The Koreans: Contemporary Politics and Society

The Koreans: Contemporary Politics and Society

The Koreans: Contemporary Politics and Society

The Koreans: Contemporary Politics and Society

Synopsis

Remaining true to Macdonald's original conception, Clark has reworked the existing text from the perspective of the mid-1990s to take account of the political and economic changes in South Korea and the evolving relationship between North and South.

Excerpt

Donald Stone Macdonald's survey of modern Korea has been a mainstay of Korean studies courses in the West since it was first published in 1988. Written from the point of view of a senior American scholar-official, it reflects both his experience as a Foreign Service officer and government Korea specialist and his disciplinary training as a political scientist. The book is based on a truly distinguished career. Macdonald first saw Korea as a young army officer with the U.S. military occupation forces in 1946. He was on the scene as a third secretary in the American Embassy when the Korean War broke out in 1950. As Korea desk officer in the State Department in 1960-1961 he had a front-row seat for the transition from the Rhee regime to Park Chung-hee's military rule. Later he contributed to U.S. Korea policy in positions in Washington and Seoul. After retirement from government service he earned his Ph.D. in political science at George Washington University with a dissertation on the military government period. He taught at East Stroudsburg State College in Pennsylvania and then at Georgetown University, where he was Research Professor of Korean Studies and one of the founders of Georgetown's Korean studies program. Throughout all those years he dedicated his energies and leadership to fostering better relations between the United States and Korea and won the respect and affection of fellow officials, academic colleagues, and students alike.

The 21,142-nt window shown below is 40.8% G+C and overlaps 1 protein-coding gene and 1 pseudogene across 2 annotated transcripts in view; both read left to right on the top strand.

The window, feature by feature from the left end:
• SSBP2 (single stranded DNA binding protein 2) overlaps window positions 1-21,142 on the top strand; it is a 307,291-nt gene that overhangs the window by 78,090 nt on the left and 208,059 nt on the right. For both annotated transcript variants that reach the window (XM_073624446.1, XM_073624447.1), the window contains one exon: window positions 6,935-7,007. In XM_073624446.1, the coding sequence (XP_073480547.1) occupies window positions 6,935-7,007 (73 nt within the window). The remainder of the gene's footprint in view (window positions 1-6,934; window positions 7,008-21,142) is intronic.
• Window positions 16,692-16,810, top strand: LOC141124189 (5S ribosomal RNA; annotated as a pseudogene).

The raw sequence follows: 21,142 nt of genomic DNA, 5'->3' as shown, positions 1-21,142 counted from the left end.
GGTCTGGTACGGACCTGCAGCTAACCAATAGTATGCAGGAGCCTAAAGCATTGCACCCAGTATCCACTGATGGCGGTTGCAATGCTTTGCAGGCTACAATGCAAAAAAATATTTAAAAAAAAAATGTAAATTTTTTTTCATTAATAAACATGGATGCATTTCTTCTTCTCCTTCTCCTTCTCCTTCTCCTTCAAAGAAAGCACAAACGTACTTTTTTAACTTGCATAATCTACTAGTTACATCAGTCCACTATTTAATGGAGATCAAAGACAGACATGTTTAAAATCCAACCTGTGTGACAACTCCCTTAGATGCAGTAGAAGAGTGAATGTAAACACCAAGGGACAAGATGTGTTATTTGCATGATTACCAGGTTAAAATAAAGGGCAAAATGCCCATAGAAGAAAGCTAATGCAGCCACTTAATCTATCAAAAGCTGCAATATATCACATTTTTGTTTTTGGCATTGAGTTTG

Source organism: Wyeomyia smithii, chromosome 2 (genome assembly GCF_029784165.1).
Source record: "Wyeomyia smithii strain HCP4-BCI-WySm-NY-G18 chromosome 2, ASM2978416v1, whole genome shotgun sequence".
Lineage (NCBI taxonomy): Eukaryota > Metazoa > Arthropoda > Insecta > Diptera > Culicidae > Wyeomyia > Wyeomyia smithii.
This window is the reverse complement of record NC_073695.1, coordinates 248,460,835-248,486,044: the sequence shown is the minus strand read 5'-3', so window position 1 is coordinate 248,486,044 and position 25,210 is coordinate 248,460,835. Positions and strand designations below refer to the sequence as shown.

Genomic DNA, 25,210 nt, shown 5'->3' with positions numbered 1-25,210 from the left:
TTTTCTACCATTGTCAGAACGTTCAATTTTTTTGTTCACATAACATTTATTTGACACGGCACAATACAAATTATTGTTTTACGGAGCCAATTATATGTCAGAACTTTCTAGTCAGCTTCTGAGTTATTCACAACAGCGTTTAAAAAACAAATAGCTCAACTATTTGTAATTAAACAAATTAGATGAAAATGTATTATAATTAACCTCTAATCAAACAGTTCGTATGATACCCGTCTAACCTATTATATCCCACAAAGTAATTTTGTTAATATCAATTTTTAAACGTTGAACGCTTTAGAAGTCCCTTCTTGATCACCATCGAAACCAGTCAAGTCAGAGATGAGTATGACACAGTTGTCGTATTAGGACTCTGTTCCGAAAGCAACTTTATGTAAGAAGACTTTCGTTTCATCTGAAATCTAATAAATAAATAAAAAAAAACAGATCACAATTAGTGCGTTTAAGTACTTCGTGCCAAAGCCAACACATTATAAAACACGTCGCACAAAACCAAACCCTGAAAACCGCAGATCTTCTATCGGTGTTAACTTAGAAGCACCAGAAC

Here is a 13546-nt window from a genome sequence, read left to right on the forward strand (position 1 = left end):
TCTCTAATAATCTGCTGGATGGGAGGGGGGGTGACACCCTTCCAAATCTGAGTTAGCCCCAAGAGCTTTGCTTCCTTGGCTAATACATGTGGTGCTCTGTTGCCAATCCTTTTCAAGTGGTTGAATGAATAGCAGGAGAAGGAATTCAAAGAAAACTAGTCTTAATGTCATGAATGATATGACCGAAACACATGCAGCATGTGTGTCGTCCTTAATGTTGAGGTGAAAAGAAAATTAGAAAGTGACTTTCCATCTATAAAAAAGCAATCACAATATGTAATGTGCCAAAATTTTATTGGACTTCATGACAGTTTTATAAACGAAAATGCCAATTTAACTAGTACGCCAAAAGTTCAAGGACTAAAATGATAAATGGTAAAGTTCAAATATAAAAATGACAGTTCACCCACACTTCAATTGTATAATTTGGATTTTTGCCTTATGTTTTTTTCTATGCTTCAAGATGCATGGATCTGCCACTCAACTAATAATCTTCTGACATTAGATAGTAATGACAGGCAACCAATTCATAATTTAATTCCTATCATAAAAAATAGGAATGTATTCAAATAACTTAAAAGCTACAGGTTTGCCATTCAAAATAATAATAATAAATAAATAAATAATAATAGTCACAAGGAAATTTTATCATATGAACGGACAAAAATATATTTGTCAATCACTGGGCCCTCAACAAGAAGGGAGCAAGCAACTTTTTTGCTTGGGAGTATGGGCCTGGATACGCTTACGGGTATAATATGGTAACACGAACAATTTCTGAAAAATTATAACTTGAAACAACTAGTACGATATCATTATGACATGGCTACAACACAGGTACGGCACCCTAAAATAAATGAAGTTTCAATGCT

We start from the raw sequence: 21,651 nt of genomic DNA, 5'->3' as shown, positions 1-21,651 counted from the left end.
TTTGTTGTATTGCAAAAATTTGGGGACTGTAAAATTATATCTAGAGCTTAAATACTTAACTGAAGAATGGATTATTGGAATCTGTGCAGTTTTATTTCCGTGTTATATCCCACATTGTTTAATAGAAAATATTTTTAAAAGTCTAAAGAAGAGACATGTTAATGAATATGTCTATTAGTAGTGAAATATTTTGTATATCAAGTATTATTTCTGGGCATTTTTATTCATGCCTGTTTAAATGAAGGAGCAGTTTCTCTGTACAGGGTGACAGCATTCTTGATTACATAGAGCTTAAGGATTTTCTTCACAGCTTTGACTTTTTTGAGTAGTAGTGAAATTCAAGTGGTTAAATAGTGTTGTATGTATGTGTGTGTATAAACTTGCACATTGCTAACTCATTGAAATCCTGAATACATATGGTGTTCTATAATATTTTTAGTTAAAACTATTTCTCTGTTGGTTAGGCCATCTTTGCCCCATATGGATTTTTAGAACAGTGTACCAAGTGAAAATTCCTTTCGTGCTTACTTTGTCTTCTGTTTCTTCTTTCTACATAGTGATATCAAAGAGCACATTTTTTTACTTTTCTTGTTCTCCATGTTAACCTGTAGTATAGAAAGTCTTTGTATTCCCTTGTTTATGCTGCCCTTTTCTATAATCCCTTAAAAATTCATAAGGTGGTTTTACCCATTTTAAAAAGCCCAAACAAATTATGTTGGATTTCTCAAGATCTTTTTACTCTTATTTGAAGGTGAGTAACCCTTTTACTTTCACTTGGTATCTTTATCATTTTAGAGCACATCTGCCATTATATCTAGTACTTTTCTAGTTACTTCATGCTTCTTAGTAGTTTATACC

When Macdonald died in 1993 he was contemplating a third edition of The Koreans but had not yet begun work on it. He was familiar with the phenomenon of rapid change in Korea and recognized that there would have to be considerable revision of the manuscript to reflect the changes since the second edition in 1990. The preceding December, south Korea had elected its first civilian president since 1963. A year before that, north and south Korea had signed a series of agreements that seemed to promise progress on the perennial problem of reunification but were clouded by north Korea's apparent determination to develop nuclear weapons. North Korea and the international community barely averted a major confrontation in June 1993. At the time of his death a few weeks later Macdonald was persuaded more than ever that the West needed to take Korea seriously and study it systematically.

Donald Macdonald was an optimist about Korea. He was quick to praise the performance of the south Korean economy -- and he was tolerant of the stern military regimes that directed it. His career in Korean affairs had been shaped during the most violent phase of modern Korean history, and his experience with the . . .

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